Abstract: On July 10, 2012, in Dandamudi v. Tisch, the U.S. Court of Appeals for the Second Circuit struck down New York Education Law section 6805(1)(6), reasoning that it violated the Equal Protection Clause of the Fourteenth Amendment to the U.S. Constitution. The law explicitly denied legal, nonimmigrant aliens the ability to apply for a license to practice as a pharmacist in New York. The Second Circuit’s decision diverged from those of other circuits that have held similar laws targeting nonimmigrant aliens to be constitutional. This Comment argues that the Second Circuit’s decision in Dandamudi faithfully comports with Supreme Court Equal Protection Clause precedent. Further, it asserts that the Dandamudi court’s ruling is a much-needed affirmation of nonimmigrant aliens’ right to work and contribute productively to American society.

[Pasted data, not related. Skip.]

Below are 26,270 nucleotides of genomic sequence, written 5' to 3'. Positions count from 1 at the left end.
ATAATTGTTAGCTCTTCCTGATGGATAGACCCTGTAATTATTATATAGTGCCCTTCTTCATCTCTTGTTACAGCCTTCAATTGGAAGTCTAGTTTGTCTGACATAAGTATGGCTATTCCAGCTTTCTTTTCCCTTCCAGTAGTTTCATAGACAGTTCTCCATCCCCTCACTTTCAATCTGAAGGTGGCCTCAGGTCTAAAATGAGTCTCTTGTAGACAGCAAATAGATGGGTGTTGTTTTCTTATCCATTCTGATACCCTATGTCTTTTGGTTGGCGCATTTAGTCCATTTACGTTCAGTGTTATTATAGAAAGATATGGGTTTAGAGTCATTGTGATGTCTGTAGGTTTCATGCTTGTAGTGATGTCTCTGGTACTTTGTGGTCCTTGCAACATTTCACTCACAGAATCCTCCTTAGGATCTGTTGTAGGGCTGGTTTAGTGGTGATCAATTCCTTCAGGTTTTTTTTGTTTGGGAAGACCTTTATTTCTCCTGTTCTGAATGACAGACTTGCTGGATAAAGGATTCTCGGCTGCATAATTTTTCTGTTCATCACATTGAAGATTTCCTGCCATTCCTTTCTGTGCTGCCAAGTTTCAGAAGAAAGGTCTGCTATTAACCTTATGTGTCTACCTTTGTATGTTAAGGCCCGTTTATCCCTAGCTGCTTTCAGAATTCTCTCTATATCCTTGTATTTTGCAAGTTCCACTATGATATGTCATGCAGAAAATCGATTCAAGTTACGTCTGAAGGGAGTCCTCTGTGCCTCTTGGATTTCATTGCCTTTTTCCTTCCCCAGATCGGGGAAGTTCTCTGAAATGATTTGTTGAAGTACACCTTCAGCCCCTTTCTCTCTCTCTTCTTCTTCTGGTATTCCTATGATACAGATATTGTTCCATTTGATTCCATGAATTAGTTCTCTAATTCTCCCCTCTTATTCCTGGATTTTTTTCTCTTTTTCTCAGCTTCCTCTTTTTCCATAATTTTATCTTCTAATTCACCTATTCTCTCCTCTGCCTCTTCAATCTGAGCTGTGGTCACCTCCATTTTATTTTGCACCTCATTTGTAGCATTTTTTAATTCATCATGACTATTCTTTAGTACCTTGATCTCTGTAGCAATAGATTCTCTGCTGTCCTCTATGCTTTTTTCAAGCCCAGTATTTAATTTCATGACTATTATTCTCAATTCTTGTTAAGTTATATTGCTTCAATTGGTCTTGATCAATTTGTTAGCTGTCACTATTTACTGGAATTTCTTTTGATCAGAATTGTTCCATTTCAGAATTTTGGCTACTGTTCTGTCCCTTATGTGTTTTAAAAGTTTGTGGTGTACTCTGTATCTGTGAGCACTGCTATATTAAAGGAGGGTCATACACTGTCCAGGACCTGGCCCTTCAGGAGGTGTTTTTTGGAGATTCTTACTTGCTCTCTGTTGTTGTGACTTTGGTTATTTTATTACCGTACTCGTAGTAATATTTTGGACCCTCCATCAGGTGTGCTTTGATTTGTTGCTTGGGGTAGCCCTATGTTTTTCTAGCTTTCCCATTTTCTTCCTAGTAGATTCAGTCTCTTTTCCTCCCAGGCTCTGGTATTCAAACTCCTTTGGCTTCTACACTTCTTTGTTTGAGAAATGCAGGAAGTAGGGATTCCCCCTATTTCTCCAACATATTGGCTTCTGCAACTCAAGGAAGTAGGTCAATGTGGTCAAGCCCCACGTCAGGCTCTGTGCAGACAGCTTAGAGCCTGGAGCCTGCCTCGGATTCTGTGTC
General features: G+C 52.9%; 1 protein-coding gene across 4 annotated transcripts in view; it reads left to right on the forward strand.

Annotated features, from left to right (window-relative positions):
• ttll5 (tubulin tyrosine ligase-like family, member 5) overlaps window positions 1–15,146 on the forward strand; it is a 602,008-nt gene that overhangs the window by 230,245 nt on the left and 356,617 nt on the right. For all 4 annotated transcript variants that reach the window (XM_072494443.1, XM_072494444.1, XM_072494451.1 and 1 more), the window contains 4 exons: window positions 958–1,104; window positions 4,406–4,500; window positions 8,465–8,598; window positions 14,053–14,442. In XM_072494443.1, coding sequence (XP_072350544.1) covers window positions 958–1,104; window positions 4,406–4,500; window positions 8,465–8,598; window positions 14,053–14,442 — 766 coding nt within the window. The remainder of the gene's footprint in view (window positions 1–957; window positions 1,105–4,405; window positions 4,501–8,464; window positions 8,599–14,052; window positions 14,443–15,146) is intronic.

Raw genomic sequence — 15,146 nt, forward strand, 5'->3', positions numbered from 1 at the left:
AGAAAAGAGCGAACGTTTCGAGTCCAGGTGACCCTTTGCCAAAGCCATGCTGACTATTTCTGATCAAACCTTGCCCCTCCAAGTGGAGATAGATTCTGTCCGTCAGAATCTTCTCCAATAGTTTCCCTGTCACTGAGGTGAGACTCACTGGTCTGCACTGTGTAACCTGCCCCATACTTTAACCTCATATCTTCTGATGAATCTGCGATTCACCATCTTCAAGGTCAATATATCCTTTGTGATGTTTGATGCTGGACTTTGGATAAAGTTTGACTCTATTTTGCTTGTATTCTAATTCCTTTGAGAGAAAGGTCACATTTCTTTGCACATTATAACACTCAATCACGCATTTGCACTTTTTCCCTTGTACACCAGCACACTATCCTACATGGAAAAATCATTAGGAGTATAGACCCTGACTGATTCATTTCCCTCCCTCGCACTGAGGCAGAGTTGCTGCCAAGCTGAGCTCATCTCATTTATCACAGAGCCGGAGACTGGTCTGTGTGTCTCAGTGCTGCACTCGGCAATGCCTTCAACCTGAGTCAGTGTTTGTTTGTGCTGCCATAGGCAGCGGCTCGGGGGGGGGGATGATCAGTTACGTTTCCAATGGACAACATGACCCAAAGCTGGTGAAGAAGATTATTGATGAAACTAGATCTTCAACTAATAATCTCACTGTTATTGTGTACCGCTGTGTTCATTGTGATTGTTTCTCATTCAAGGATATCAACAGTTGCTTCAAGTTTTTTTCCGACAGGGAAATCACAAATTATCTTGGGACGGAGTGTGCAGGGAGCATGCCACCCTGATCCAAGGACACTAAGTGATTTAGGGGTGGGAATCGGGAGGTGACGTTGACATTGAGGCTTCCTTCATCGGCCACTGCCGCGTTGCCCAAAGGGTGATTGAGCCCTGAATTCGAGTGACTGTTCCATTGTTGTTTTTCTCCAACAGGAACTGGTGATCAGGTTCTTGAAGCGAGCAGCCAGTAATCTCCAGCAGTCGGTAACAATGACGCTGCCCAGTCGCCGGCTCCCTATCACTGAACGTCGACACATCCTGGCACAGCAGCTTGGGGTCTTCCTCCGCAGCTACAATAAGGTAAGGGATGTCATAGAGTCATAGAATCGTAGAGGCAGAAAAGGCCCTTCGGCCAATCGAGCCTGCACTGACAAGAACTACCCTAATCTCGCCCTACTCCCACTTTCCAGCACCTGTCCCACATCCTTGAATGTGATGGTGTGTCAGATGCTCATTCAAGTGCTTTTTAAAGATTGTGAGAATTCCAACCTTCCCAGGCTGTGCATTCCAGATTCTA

BCLR Releases Vol. LIV No. 2
Boston College Law Review is pleased to announce the publication of our March 2013 issue. • Jeremy Waldron, Separation of […]
BCLR Elects New Board of Editors
On March 22, 2013, the membership of the Boston College Law Review elected a new Board of Editors for the […]
BCLR Editors Win Student Writing Competitions
Two members of the Boston College Law Review‘s Executive Board, Laura Kaplan and Michael Palmisciano, recently won national writing competitions […]